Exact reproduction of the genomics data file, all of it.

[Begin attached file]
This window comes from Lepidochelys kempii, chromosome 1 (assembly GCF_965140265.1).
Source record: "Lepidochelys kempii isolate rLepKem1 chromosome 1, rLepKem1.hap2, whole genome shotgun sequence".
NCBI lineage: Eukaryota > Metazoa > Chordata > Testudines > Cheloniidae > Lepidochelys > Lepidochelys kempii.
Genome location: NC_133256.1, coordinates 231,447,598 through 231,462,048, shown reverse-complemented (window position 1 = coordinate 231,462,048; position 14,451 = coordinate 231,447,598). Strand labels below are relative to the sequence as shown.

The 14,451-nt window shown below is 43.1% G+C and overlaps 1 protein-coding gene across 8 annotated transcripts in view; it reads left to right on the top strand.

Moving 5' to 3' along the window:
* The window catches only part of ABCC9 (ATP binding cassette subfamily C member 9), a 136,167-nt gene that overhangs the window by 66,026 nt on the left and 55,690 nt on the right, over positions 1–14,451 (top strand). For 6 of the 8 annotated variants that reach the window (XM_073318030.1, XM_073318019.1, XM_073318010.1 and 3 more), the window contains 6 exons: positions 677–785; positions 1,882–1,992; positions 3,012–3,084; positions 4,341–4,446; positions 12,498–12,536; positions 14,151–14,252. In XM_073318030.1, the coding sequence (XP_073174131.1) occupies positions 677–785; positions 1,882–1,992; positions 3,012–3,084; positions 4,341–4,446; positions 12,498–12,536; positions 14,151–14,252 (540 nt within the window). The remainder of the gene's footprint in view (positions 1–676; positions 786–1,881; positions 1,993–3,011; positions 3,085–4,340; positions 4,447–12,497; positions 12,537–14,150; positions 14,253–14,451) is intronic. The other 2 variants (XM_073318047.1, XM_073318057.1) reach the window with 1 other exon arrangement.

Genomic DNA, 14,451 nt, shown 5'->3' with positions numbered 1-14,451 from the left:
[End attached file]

This window comes from Lepidochelys kempii, chromosome 1 (assembly GCF_965140265.1).
Source record: "Lepidochelys kempii isolate rLepKem1 chromosome 1, rLepKem1.hap2, whole genome shotgun sequence".
NCBI lineage: Eukaryota > Metazoa > Chordata > Testudines > Cheloniidae > Lepidochelys > Lepidochelys kempii.
Genome location: NC_133256.1, coordinates 231,447,598 through 231,462,048, shown reverse-complemented (window position 1 = coordinate 231,462,048; position 14,451 = coordinate 231,447,598). Strand labels below are relative to the sequence as shown.

The 14,451-nt window shown below is 43.1% G+C and overlaps 1 protein-coding gene across 8 annotated transcripts in view; it reads left to right on the top strand.

Moving 5' to 3' along the window:
* The window catches only part of ABCC9 (ATP binding cassette subfamily C member 9), a 136,167-nt gene that overhangs the window by 66,026 nt on the left and 55,690 nt on the right, over positions 1–14,451 (top strand). For 6 of the 8 annotated variants that reach the window (XM_073318030.1, XM_073318019.1, XM_073318010.1 and 3 more), the window contains 6 exons: positions 677–785; positions 1,882–1,992; positions 3,012–3,084; positions 4,341–4,446; positions 12,498–12,536; positions 14,151–14,252. In XM_073318030.1, the coding sequence (XP_073174131.1) occupies positions 677–785; positions 1,882–1,992; positions 3,012–3,084; positions 4,341–4,446; positions 12,498–12,536; positions 14,151–14,252 (540 nt within the window). The remainder of the gene's footprint in view (positions 1–676; positions 786–1,881; positions 1,993–3,011; positions 3,085–4,340; positions 4,447–12,497; positions 12,537–14,150; positions 14,253–14,451) is intronic. The other 2 variants (XM_073318047.1, XM_073318057.1) reach the window with 1 other exon arrangement.

Genomic DNA, 14,451 nt, shown 5'->3' with positions numbered 1-14,451 from the left: